Five down, one to go. The end of the penultimate half-term of the school year brings a sense of giddy euphoria. And, just for once, I’m actually having a holiday … I’ll be spending next week in Transylvania. Thisisthe final instalment of a ‘Dracula’ pilgrimage which has seen me move eastwards: from actually being quite scared at the Bram Stoker museum in Dublin; to standing in schoolboyish excitement on the beach at Whitby, on the spot where the Demetr would have grounded, vomiting Dracula onto the shore in the form of a huge black dog; and now to the Carpathians …
Has this got anything to do with Shakespeare? Shouldn’t I just blog about this somewhere else?
For a while now, it’s been a vague ambition of mine to catalogue, mind map, or in some other way classify Shakespeare’s comedy, both in the comedic plays and elsewhere.In doing so I AM mindful (for those who know their SF) of the Asimov short, ‘Jokester’ (1956), where finally getting an answer as to why humans laugh results in humour dying forever …
Still, I’m always and increasingly drawing intertextual links between and beyond Shakespeare’s plays, and this is what strikes me about what Arden calls the ‘Induction’ – the Christopher Sly frame.It’s a cousin, maybe an ancestor, of the Rabelaisean idea of ‘Carnival’ that appears later on in:
Part III begins, as Part II ended, with Warwick, perhaps reinforcing his role as ‘kingmaker’, and with the suspicion – to be dealt with later, maybe – that Henry is a ‘Jonah’ on the battlefield.Whoever’s side he appears on (note I don’t say ‘fights’ on) he seems to suck the fighting spirit out of the army like a Dementor whose puppy has just been killed in a hit-and-run accident …
A nest of hollow bosoms. (CHORUS, Henry V: II.0.18-21)
Henry VI II: Act I
It’s a strange thing, patriotism.
I’ll try to make this the final time I mention how I don’t feel especially patriotic towards England as opposed to Britain, but the beginning of the play causes me to examine my attitudes again.It probably says something about my pedantic nature that I can’t simply conflate the two.Or maybe it’s simply the fact that my Welsh girlfriend would probably dump me!Either way, I suddenly became acutely aware of an inchoate fear for the country.Ye-e-es, there was some fear for Henry, about to be eaten alive by his Queen like a hapless spider, but the sympathy I felt for Henry as a child effectively evaporated in the white heat of his ineffectuality.It facilitated of the betrayal of my new Shakespearean heroes, the Talbots, and so isn’t easily forgiven or forgotten.So it wasn’t what Margaret might or might not do to Henry that worried me.It was how she might treat England …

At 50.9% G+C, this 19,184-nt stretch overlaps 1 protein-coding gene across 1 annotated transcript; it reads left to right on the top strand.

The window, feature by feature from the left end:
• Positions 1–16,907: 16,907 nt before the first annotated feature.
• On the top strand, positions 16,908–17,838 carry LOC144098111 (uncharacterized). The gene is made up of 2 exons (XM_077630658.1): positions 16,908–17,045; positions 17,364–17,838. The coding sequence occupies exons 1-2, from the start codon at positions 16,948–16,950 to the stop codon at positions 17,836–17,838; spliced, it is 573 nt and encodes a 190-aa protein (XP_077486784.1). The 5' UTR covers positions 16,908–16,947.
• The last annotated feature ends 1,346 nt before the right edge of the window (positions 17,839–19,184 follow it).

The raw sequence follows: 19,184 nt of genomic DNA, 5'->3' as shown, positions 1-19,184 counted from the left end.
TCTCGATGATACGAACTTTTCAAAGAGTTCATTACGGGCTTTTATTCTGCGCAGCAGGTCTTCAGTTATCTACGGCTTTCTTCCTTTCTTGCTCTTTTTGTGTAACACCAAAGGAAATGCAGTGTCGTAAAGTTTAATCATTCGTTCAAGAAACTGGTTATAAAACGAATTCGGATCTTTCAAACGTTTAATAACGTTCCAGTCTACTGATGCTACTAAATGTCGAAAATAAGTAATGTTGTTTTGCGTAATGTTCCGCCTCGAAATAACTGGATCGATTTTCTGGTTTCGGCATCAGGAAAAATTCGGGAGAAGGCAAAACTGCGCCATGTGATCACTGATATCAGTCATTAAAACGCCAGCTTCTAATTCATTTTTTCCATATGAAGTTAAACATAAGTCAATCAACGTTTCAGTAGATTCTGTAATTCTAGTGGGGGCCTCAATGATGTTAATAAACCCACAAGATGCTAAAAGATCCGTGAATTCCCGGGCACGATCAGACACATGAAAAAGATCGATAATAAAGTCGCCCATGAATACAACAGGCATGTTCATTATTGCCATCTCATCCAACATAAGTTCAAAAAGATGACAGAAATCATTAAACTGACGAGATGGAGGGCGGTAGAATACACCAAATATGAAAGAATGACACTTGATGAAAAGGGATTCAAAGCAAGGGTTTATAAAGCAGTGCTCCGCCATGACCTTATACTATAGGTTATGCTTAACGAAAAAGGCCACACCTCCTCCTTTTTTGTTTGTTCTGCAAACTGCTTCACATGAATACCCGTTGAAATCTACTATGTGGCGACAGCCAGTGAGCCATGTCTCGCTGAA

[subtitled: “It’s always the quiet ones you need to watch out for.”]
As I finished the play, it occurred to me that women play a much larger role than I might have guessed back in the heady days of January, when I started seriously thinking about this project.Perhaps I might refine that to say that French women.
What was/is it about the allure of French women to English men?
Writing about this act has been an almost painful task.
It would have been too too easy to continue with the ‘Carry On Up the Dolphin’ theme I’d adopted for Act II, but I didn’t feel up to it, aside from referencing the incorrigible overfamiliarity of Charles:
Ay marry, sweeting, if we could do that,
France were no place for Henry’s warriors. (III.iii.21-2)